Of course one popular musical is not going to miraculously change the people's general perception of prostitutes and prostitution, or persuade the American mainstream that this issue needs to be addressed in a more realistic and humane way than harassing street whores and locking them up from time to time. Still, thinking back to the 1960's, when teenage gangs were as stereotyped, demonized, and dehumanized in the public's perception as prostitution is today, the popularity and winning human sympathy of West Side Story -- for all that musical's undeniable romance and idealization -- really did help mainstream, middle-class Americans think of youth gangs as a social issue needing to be addressed in social terms, rather than as a moral issue needing to be dealt with simply by judicial punishment. The basic stance of The Life about street prostitution is, all in all, quite similar to West Side Story's take on street gangs, complete with its challenge to middle-class arrogance and pretentious propriety. Perhaps, in a smaller way, it will have a similar effect on the public.
20/20 Strikes a Blow for Decriminalization
A more realistic and journalistic step forward in changing public attitudes toward prostitution is evidenced in the "Sex for Sale" segment of ABC's news magazine, 20/20 on June 27th. Produced for 20/20 by Mark Golden, who seems to have known exactly what he wanted to say and how to say it, and featuring 20/20 correspondent John Stossel, the show featured a long list of articulate prostitute rights activists and all but endorsed decriminalization of prostitution as an effective alternative to the classic approach of judicial punishment.
Touted as "a provocative report that could change your mind about 'sex
for sale,'" 20/20 offered an unusually straightforward opportunity for
advocates of decriminalization to present their case, including Norma
Jean Almodovar (organizer of the recent International Congress on
Prostitution and leading figure in COYOTE's Los Angeles chapter), former
San Jose Chief of Police Joe McNamara, San Francisco District Attorney
Terence Hallinan, brothel owners Jillian Bradley and Dennis Hoff,
outspoken client advocates Hugh Loebner and Joe Lavezzo, and San
Francisco COYOTE activists Veronica Monet and Carol Leigh. The role of
token spokesperson for the classic
punishment/morality/degradation/decline of civilized society case was, appropriately enough, handed to Utah's conservative Republican Senator Orrin Hatch.
Prostitution "denigrates marriage," Hatch predictably asserted. "It denigrates courtship. It denigrates families. It denigrates young women. There are things in this life that are right to do and there are things that are wrong to do. A good society is one that stands for moral principles."
Ah, yes. But as correspondent John Stossel immediately pointed out, "increasingly another viewpoint is being heard. Prostitutes are saying what they do with their bodies is none of our business." It's a line straight out of "My Body," the theme song from The Life.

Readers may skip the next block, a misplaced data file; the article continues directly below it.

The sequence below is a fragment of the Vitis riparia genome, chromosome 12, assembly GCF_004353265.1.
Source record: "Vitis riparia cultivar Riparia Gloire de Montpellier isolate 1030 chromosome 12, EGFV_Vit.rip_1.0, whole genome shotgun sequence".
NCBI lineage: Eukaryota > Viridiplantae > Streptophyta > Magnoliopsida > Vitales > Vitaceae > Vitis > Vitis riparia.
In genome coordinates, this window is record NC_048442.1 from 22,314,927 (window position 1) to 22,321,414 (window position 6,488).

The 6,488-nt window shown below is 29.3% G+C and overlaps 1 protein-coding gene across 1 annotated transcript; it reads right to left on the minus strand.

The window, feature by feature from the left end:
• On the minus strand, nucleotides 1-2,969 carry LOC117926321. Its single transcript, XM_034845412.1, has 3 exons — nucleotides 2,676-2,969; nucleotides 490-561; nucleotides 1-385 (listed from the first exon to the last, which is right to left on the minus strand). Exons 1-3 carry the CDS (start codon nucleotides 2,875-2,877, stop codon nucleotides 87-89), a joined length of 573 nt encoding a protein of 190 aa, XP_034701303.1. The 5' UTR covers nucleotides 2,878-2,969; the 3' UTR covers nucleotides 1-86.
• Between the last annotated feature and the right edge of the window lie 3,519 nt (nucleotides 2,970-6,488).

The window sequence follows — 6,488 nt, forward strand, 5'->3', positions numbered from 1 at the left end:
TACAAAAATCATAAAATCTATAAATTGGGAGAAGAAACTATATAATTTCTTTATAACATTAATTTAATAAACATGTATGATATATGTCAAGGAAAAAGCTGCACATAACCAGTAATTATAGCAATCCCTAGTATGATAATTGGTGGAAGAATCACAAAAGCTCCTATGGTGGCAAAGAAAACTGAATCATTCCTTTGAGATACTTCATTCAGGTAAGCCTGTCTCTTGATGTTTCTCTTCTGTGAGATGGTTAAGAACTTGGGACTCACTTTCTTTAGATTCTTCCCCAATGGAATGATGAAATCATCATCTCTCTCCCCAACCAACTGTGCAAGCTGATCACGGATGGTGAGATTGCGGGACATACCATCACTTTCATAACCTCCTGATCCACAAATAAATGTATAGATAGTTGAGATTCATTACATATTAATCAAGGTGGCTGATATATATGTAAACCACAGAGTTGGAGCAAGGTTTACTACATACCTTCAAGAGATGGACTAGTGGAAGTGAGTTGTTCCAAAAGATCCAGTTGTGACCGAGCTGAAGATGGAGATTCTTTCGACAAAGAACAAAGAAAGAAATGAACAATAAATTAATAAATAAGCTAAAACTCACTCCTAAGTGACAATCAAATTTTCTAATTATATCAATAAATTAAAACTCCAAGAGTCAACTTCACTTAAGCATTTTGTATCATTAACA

Veronica Monet presents the basic case of a woman's right to do with her body as she chooses, as long as she isn't hurting anyone. "If I can have the right to have an abortion... I can have the right [to make sexual decisions] about my body," including what Stossel describes as "the right to exploit [her] body for monetary gain." As Stossel pointedly notes, "Football players do it. Boxers do it. Why can't a prostitute?"
Answering the argument from feminists (and from Orrin Hatch) that prostitution is degrading to women, Norma Jean Almodovar notes that not very many women "would choose to scrub toilets for a living. Nevertheless, because a lot of people might think that's degrading we don't put them in jail."
The San Francisco Task Force on Prostitution's recommendation for decriminalization is noted as an example of prostitutes getting "some support in surprising places." District Attorney Hallinan and former Police Chief McNamara add the legitimacy of the criminal justice establishment to the case, arguing that the criminalization of prostitution creates more problems than it solves. "What we're doing now," says McNamara, "is worse than prostitution. It drives up the profits. It drives up the potential for corruption. It invites violence.... We can never stop this. It's a consensual transaction between two people. It's not a crime like robbery or stealing or assault or rape. We're diverting a lot of resources going through the motions of trying to almost fool the public into thinking that we're doing something about these problems when, in fact, we're not."
Turning to the issues of violence and drugs so often associated with prostitution, Stossel assigns responsibility for these problems not to prostitution itself but to its criminalization, "because the law drives prostitution underground, into the criminal world, where everyone's hiding from the police.... Such problems occur much less often where sex for money is legal." Legalized prostitution in Nevada and Holland are presented as positive alternatives that "eliminates the exploitation of the ladies" and promotes safe sex as well. "Here we see a doctor," says one prostitute at Dennis Hoff's Bunny Ranch. "Out there, who knows who has what and if they're really using safe sex."